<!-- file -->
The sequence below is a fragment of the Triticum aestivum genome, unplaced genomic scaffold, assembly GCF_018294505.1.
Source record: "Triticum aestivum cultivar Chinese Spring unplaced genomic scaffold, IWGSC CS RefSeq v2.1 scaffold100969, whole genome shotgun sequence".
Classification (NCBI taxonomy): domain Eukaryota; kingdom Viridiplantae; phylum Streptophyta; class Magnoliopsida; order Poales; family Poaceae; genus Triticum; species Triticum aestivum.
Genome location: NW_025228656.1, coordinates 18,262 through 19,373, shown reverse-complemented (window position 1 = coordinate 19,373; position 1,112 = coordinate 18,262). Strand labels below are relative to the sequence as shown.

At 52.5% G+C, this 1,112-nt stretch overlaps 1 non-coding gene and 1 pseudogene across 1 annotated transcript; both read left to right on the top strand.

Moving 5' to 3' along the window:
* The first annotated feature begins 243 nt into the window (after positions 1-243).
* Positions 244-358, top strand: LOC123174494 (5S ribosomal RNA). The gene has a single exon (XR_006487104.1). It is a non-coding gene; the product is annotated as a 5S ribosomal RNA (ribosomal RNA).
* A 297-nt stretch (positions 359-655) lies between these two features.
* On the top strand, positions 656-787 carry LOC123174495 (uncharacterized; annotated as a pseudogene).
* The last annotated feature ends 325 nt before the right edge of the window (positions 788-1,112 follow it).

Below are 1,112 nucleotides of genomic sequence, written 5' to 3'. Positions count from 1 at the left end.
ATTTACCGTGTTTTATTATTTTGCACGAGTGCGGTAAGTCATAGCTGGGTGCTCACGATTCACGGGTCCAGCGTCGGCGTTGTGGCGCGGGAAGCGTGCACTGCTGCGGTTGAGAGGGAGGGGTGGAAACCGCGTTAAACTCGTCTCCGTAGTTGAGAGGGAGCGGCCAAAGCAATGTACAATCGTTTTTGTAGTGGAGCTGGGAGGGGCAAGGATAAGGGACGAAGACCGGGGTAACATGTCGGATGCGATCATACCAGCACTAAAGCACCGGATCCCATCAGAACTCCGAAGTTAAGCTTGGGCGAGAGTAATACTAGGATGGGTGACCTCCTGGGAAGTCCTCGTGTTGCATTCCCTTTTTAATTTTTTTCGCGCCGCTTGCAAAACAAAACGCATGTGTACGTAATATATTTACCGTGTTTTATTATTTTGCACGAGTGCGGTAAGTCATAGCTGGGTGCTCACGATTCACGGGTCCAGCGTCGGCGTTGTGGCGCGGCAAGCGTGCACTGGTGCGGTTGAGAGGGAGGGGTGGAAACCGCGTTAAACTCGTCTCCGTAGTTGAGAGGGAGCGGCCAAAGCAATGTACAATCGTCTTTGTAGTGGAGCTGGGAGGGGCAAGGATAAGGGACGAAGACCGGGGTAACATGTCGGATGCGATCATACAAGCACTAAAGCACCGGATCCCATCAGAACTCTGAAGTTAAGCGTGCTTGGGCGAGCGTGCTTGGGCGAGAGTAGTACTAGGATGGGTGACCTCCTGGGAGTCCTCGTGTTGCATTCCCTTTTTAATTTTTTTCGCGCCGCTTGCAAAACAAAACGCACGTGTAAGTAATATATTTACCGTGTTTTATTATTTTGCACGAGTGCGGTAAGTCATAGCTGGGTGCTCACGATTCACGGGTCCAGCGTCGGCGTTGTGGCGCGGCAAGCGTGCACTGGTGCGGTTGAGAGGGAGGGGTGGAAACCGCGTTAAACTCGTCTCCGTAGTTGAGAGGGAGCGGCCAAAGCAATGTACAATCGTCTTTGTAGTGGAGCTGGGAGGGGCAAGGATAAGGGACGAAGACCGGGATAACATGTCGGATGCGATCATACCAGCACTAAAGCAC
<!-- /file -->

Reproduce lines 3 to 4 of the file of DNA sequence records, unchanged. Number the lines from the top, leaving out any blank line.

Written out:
Classification (NCBI taxonomy): domain Eukaryota; kingdom Viridiplantae; phylum Streptophyta; class Magnoliopsida; order Poales; family Poaceae; genus Triticum; species Triticum aestivum.
Genome location: NW_025228656.1, coordinates 18,262 through 19,373, shown reverse-complemented (window position 1 = coordinate 19,373; position 1,112 = coordinate 18,262). Strand labels below are relative to the sequence as shown.